Philadelphia's Best Attractions: Eat, Explore and Be Entertained



When you're visiting a new locale, it's not so much about the location, it's the attractions that make you decide to go, or get you excited about your trip there. While you might not be able to cram all of these activities into one visit to Philadelphia, these are the places here that may excite you enough to plan a trip back here in order to be able to experience them all. From incredible historic sights with roots that date back to the beginning of our country's history (like Independence National Historical Park), to places that house great works of art (such as the Philadelphia Museum of Art), to incredible food venues, and gardens that will have you talking about their beauty for a long time afterwards, this city is loaded with incredible attractions. Start with these iconic venues and then work your way around the city, concentrating on perhaps a little bit of everything? Or narrow your focus down to art or history or food venues, or whatever may be of interest to you and yours. There's no shortage of great places to feed your curiosity, so go forth and explore to your heart's content. You'll love the fact that there are a variety of options, as well as the fact that many places are near each other, or easily reached via public transportation. Get excited and get going on your own Philadelphia adventure!



10


 

Philadelphia's newest greenspace, this park is a lovely addition to the City Hall area. Filled with plenty of greenery and places to relax and sit, the space is host to a number of special events and fun family gatherings throughout the year. During the warmer months, bring your lunch and enjoy people-watching or simply get a breath of fresh air at one of the small brightly-colored tables here. Kids as well as kids-at-heart will enjoy cooling off in the sprinklers in the summer months. Movie screenings and other special events are scheduled here during evening hours in nicer weather, a hay maze is offered in the fall, and ice skating takes center stage in the winter.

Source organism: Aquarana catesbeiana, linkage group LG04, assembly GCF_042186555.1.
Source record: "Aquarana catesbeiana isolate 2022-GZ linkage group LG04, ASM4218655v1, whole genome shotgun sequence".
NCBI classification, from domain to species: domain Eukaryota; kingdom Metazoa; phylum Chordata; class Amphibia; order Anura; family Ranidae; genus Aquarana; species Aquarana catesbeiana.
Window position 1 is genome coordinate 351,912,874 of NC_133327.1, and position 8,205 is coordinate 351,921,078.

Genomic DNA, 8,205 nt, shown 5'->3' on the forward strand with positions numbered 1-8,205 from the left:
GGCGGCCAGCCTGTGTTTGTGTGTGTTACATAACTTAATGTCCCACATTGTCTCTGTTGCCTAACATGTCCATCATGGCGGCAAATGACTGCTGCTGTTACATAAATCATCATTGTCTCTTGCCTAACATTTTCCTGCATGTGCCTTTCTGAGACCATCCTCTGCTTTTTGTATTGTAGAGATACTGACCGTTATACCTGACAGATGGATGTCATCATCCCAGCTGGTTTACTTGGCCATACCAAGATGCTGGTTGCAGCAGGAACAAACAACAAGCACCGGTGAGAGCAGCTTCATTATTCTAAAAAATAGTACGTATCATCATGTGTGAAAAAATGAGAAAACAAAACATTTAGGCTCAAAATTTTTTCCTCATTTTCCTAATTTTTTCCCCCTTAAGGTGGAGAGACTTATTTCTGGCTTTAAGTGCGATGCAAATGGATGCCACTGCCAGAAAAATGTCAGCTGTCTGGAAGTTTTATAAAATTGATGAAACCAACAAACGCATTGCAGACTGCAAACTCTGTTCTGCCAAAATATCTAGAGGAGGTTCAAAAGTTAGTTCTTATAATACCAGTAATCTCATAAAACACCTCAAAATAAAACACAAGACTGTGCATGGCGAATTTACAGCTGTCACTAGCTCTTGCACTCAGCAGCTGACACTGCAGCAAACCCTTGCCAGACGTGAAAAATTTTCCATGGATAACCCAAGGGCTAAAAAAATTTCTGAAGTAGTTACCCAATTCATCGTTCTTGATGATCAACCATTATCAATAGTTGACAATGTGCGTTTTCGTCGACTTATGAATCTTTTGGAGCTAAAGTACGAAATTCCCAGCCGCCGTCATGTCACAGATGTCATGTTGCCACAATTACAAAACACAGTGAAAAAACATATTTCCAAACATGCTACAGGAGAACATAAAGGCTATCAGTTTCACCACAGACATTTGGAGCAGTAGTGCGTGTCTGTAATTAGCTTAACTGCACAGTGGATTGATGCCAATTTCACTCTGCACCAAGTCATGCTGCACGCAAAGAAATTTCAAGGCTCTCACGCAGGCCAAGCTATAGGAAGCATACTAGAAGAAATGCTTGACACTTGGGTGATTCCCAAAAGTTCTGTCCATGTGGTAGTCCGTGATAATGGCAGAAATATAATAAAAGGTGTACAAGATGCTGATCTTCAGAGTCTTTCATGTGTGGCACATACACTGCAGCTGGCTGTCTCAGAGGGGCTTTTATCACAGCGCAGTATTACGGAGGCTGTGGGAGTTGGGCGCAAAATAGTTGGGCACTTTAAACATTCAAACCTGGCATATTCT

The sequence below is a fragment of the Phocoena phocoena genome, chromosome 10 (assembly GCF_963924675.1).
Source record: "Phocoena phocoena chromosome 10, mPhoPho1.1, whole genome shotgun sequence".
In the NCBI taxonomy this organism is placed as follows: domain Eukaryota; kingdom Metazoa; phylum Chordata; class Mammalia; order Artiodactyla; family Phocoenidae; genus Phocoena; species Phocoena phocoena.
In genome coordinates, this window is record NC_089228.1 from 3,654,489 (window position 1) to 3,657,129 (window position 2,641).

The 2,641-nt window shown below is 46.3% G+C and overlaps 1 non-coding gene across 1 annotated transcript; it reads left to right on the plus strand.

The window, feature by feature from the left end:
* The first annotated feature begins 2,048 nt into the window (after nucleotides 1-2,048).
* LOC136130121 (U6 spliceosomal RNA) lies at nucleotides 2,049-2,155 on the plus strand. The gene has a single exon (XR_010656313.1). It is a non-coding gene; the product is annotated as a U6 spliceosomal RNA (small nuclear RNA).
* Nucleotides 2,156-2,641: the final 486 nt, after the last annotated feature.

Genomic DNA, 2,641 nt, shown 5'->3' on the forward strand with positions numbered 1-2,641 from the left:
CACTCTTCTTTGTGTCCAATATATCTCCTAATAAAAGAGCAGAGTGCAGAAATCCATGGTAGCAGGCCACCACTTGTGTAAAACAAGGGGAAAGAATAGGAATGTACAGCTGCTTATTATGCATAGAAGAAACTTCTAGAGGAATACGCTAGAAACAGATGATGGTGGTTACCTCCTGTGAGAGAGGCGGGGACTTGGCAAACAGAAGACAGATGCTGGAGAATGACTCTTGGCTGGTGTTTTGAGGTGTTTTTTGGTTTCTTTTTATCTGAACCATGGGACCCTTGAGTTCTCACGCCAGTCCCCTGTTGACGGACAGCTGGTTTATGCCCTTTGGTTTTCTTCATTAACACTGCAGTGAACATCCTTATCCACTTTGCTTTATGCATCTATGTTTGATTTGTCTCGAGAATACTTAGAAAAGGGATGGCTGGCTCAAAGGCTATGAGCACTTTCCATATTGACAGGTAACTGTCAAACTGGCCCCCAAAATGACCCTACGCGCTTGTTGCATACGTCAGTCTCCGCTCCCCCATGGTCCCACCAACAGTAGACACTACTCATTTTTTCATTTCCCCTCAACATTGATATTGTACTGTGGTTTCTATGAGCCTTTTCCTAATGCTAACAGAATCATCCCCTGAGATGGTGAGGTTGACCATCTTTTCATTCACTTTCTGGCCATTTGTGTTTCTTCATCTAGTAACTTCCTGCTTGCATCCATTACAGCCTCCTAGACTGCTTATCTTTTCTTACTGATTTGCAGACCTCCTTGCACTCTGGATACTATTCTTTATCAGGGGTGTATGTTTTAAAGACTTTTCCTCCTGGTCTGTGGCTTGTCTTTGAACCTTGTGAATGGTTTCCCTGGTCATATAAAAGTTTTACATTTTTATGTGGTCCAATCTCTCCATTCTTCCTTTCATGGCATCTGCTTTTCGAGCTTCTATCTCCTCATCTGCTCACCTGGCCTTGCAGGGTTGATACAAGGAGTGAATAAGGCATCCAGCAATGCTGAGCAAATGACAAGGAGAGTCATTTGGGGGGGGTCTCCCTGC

9
Museum District & Fairmount Park


 

America's first zoo and one of the region's foremost conservation organizations, Philadelphia Zoo is home to nearly 1,300 animals, many rare and endangered. Cheetahs, hippos, giraffes and much more make the zoo Philadelphia's leading family destination, welcoming over 1.2 million visitors a year. Philadelphia Zoo offers a revolutionary, first-in-the-world animal travel and exploration system, called Zoo360, which promises the most majestic of creatures more room to roam utilizing a campus-wide network of see-through trails. Monkeys, orangutans and big cats, like lions and tigers, are on the move – traveling overhead through the treetops in the first three pathways of Zoo360, Treetop Trail, Great Ape Trail and Big Cat Crossing. Award-winning exhibits like First Niagara Big Cat Falls, PECO Primate Reserve, McNeil Avian Center and KidZooU: Hamilton Family Children's Zoo & Faris Family Education Center make Philadelphia Zoo an obvious choice for those visiting Philadelphia with kids.


8
Mutter Museum
Photo courtesy of IStoleTheTV


 

Though it's officially called The College of Physicians of Philadelphia Mutter Museum, it's best known by its nicknames, the Mutter Museum or just the Museum of Medical Oddities. Whatever you choose to call it, this is not an attraction for the faint-of-stomach. Unborn fetuses in jars, petrified body parts, conjoined twins and, as part of an exhibition, Albert Einstein's brain, are just a few of the artifacts that chronicle the fascinating and sometimes gruesome story of medicine through the ages. Visit this incredible museum for an experience like no other, for a break from the humdrum, or for an appreciation of the medical profession and all that goes in to it.


7
Museum District & Fairmount Park


 

Offering more than a dozen interactive exhibits, the Franklin Institute Science Museum is a favorite for both the young and young at heart. Children especially love walking through the world's largest artificial heart and learning about energy transfer via the Giant Newton's Cradle and Ball Launcher. Guests also discover the nation's second-oldest planetarium, Fels Planetarium, and on the top floor, an observatory where they can view the Sun, Moon and Jupiter. Have fun with electricity, wind, gravity, learn about medicine and health, sports and space. It's great for all ages and perfect for morning or afternoon exploration that'll keep kids talking about the place for long after you've headed home.


6
St. Joseph's
Barnes Foundation